Indiana guard Devonte Green brings the ball up court against...

Indiana guard Devonte Green brings the ball up court against Rutgers during a game Monday, Feb. 5, 2018, in Piscataway, N.J. Credit: AP / Adam Hunger

Devonte Green is learning that pace of play is an issue in basketball, too. But it’s not about the time it takes to play a game; it’s about the rhythm it takes to play the game effectively.

“The college game is a lot faster and the players are a lot bigger and better. The biggest change for me has been knowing when to slow it down and when to play fast,” Green, the former Long Island Lutheran star guard who is a sophomore at Indiana University, told Newsday in a phone interview last week.

Where once he played all-out, all the time, that’s not the case under Hoosiers coach Archie Miller. “The learning process has been a struggle. Trying to simplify my game and getting better every day has been a long journey,” said Green, who has had an inconsistent sophomore season. He played well initially, earning a starting spot in early February and helping the Hoosiers go on a four-game winning streak. But he struggled in the last two games, losses to Nebraska and Ohio State.

Indiana is the No. 6 seed for this week’s Big Ten Tournament, being played at Madison Square Garden for the first time. The Hoosiers (16-14) are candidates for an NIT bid assuming they don’t run the table. They begin play on Thursday night against the winner of Wednesday’s Rutgers-Minnesota game. The top seeds, Michigan State, Ohio State, Purdue and Nebraska, have Thursday byes and will play in the quarterfinals on Friday. The semifinals are Saturday with the championship game on Sunday afternoon.

“I’m excited to play in Madison Square Garden and my family is, too,” said Green, a North Babylon native and brother of San Antonio Spurs sharp-shooter Danny Green. He expects his parents and relatives to be in the stands, just as they were when he played at Seton Hall (treating them to a 16-point outing) and at Rutgers during the regular season.

Green has started 11 games and played in all 30, averaging 7.6 points in 22 minutes per game. He has not been as efficient as he’d like to from the field, shooting only 36.3 percent. But he is hitting 34.4 percent of his three-pointers, a respectable rate. He delivered clutch free throws late to secure victories over Penn State and Notre Dame. He scored 18 points, including four three-pointers, in a recent victory over Iowa, but was scoreless in the regular-season finale against Ohio State, a crushing double-overtime loss.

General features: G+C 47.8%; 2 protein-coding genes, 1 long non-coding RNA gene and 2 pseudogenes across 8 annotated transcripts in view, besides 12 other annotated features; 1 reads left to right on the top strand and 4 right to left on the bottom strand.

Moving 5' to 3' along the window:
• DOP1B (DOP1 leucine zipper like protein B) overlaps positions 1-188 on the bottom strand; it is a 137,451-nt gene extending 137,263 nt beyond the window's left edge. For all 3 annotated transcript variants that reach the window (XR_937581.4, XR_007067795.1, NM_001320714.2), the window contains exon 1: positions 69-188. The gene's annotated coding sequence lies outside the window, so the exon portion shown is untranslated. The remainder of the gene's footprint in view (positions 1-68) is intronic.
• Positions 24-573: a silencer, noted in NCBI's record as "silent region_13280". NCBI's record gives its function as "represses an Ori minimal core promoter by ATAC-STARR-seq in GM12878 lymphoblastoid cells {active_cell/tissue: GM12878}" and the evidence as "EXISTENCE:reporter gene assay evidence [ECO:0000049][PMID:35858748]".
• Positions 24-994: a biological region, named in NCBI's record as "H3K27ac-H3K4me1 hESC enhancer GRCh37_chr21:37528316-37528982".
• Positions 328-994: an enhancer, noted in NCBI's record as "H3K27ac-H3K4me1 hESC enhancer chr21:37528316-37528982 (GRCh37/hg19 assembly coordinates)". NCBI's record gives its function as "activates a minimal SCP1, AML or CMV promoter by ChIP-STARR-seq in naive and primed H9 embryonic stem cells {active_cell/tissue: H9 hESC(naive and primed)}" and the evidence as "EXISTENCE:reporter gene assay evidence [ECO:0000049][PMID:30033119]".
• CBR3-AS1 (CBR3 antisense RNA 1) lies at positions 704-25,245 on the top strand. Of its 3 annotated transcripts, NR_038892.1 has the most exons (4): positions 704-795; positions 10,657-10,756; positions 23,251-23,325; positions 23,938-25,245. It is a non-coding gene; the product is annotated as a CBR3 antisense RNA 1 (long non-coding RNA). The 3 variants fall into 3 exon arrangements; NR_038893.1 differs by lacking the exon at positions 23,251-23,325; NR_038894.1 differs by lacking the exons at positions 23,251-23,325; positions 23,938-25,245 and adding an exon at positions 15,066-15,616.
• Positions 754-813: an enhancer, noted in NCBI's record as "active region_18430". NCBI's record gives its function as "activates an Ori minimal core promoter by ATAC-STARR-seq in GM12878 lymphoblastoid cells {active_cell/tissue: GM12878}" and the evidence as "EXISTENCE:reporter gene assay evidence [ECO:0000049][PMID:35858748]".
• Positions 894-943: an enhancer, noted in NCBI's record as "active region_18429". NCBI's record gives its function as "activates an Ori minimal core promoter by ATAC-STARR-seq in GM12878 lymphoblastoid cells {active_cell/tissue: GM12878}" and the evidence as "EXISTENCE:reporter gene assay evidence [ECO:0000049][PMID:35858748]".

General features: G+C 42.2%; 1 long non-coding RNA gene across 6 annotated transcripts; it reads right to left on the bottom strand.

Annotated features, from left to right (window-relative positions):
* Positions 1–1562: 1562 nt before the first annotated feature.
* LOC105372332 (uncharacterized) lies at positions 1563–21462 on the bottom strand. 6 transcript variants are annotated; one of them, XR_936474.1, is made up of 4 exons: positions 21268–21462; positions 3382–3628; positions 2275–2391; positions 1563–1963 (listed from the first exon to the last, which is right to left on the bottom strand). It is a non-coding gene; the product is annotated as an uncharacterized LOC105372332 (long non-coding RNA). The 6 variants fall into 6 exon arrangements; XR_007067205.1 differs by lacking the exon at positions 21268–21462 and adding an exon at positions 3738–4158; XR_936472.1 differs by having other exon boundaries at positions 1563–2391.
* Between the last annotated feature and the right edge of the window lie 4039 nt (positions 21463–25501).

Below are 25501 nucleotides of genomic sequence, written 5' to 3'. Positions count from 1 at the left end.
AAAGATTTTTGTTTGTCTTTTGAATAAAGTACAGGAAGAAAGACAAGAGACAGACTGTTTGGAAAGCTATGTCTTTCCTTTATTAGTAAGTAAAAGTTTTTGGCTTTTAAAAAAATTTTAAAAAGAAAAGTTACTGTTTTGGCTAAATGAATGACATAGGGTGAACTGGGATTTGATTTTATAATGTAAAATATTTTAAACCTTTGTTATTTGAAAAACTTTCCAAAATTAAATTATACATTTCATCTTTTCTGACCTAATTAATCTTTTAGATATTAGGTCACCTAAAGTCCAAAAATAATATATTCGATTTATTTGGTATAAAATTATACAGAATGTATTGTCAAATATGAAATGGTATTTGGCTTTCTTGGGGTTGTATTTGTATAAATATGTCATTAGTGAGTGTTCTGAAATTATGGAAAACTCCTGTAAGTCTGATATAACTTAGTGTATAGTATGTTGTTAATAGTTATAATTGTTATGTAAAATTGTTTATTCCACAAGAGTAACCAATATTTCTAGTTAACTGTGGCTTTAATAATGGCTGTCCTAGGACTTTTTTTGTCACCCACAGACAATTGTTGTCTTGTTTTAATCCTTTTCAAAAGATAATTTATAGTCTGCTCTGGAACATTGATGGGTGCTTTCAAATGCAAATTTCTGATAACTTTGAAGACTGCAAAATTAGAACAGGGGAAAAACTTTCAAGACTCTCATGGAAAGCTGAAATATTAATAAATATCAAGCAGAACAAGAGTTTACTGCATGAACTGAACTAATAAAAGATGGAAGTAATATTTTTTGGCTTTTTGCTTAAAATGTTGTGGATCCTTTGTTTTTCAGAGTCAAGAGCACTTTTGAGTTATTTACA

Sometimes the learning curve is steep, with stock market-like ups and downs. Miller praised Green’s effort after the Iowa game, his third straight start, saying: “For him to be playing the way he is right now is really a good step for our team.”

But the coach also reminded Green that it’s more about substance than style. “It’s not always the home run. You can go for the single once in a while,” Miller said of Green’s tendency toward flashiness. “He’s starting to be the guy that has his head up and is looking for people. Every once in a while you’re going to see him make a couple of plays that a lot of people can’t make because he’s really talented.”

Green said he is getting the message. “Make the simple pass when it’s there or the simple read on a play instead of trying to make the spectacular play,” he stated.

There has always been a dichotomy to Green’s game. In high school he was more of a two-guard than a one; in college he knows he’ll likely have more success if he embraces the role of playmaker. Even if that sometimes goes against his instincts.

“Ever since I came to college, I’ve been adjusting to the point guard role,” Green said. “But the scoring mentality doesn’t go away. I think it comes naturally. Getting my teammates involved has definitely been a part of the growing process.”

That takes time, too.


At Madison Square Garden

Illinois vs. Iowa, 5:30 p.m.

Rutgers vs. Minnesota, 8 p.m.

Both games on Big Ten Network

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